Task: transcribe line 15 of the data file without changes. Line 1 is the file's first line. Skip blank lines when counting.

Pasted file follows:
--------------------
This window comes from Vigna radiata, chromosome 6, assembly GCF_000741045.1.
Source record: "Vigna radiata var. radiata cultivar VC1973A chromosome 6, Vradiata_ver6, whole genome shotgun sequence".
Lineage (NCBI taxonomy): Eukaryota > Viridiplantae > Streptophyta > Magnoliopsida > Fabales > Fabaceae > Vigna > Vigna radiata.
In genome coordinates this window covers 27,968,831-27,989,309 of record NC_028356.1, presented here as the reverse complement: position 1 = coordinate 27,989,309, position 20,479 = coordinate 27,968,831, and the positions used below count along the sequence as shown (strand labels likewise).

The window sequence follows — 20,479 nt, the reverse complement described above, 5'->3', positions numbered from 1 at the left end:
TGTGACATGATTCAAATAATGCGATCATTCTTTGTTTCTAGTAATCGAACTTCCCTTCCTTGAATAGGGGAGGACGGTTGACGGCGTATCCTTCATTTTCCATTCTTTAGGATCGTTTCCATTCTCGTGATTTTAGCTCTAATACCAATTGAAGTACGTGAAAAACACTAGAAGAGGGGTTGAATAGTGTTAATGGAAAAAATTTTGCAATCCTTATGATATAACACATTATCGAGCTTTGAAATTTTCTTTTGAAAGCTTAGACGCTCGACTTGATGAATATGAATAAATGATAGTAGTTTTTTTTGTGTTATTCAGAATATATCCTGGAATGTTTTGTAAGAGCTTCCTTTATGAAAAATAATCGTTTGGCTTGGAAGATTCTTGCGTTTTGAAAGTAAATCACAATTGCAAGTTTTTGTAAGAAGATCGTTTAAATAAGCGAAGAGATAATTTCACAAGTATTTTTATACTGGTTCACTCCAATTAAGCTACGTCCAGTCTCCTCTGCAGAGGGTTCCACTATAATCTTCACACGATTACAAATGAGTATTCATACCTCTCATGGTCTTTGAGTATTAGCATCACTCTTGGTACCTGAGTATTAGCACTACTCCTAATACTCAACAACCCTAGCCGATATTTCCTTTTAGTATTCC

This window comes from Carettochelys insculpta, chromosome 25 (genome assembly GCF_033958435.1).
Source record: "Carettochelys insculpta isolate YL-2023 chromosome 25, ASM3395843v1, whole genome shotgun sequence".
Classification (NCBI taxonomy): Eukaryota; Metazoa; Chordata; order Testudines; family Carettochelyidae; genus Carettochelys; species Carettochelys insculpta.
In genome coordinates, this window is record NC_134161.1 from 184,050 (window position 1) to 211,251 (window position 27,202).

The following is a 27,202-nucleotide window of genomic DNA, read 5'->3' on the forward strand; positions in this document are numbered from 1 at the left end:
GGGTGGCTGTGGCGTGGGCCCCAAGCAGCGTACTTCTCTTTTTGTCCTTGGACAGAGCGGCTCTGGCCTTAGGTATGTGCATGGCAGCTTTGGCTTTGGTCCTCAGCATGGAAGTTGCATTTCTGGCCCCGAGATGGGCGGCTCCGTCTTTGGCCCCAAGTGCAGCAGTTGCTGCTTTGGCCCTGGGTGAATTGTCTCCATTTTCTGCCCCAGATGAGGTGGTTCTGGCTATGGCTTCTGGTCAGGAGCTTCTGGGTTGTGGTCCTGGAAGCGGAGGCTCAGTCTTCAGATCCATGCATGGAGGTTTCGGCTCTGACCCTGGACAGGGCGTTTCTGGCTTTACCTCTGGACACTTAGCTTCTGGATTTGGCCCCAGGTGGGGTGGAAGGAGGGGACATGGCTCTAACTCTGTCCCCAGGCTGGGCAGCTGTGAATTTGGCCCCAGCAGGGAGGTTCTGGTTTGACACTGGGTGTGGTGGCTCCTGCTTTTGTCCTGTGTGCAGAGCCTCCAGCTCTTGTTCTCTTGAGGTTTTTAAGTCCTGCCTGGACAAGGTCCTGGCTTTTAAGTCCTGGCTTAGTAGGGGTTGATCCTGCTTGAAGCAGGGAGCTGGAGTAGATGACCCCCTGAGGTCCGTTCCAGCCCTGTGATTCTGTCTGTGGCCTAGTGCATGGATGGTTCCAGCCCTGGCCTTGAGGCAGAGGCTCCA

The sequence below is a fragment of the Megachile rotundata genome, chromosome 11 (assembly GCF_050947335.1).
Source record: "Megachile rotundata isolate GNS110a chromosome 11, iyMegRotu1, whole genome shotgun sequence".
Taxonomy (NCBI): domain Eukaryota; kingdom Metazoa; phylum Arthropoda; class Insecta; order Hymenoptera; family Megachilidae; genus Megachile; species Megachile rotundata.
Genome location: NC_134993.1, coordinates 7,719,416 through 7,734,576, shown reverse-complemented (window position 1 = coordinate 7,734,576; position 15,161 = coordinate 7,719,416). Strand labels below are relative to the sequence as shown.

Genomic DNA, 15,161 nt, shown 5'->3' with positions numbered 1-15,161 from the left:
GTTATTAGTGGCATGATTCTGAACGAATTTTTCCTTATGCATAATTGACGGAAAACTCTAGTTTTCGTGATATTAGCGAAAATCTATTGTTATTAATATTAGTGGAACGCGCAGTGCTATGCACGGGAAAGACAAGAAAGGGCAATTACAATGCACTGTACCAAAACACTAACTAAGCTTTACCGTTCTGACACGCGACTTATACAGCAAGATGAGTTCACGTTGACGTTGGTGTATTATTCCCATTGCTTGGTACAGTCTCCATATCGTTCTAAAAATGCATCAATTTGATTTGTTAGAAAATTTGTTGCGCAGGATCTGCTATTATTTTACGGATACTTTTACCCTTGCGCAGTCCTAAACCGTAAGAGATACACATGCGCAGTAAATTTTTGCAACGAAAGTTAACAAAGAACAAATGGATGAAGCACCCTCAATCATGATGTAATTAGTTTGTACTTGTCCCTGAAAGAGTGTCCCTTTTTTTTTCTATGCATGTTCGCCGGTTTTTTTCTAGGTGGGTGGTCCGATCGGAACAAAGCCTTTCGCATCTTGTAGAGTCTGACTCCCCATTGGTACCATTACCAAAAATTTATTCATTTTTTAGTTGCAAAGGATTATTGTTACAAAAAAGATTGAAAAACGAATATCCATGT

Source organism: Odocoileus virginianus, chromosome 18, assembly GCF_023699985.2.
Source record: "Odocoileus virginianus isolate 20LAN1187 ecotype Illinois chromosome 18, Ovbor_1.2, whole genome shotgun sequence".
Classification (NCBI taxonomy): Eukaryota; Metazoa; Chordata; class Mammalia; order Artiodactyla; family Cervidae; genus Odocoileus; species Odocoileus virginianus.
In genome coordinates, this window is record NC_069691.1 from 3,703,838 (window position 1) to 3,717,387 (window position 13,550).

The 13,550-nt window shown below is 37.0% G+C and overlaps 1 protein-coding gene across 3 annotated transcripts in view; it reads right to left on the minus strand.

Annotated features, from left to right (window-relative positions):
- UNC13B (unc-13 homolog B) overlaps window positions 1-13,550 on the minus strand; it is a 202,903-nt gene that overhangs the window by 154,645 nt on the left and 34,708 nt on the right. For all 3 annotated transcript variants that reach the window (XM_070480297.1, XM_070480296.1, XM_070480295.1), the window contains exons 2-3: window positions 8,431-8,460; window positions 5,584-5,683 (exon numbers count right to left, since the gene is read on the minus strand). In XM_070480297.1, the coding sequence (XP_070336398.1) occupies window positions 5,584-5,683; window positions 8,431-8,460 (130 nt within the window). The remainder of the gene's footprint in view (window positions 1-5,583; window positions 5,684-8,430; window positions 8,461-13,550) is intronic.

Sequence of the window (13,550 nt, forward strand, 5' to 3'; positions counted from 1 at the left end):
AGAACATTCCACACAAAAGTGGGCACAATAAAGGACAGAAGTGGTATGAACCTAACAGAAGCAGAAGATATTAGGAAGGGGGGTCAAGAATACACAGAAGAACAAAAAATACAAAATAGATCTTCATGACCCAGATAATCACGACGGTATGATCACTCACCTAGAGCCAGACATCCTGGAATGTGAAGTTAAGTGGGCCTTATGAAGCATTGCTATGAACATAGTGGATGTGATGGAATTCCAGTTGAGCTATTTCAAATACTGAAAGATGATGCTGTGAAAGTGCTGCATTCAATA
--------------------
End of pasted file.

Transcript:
Taxonomy (NCBI): domain Eukaryota; kingdom Metazoa; phylum Arthropoda; class Insecta; order Hymenoptera; family Megachilidae; genus Megachile; species Megachile rotundata.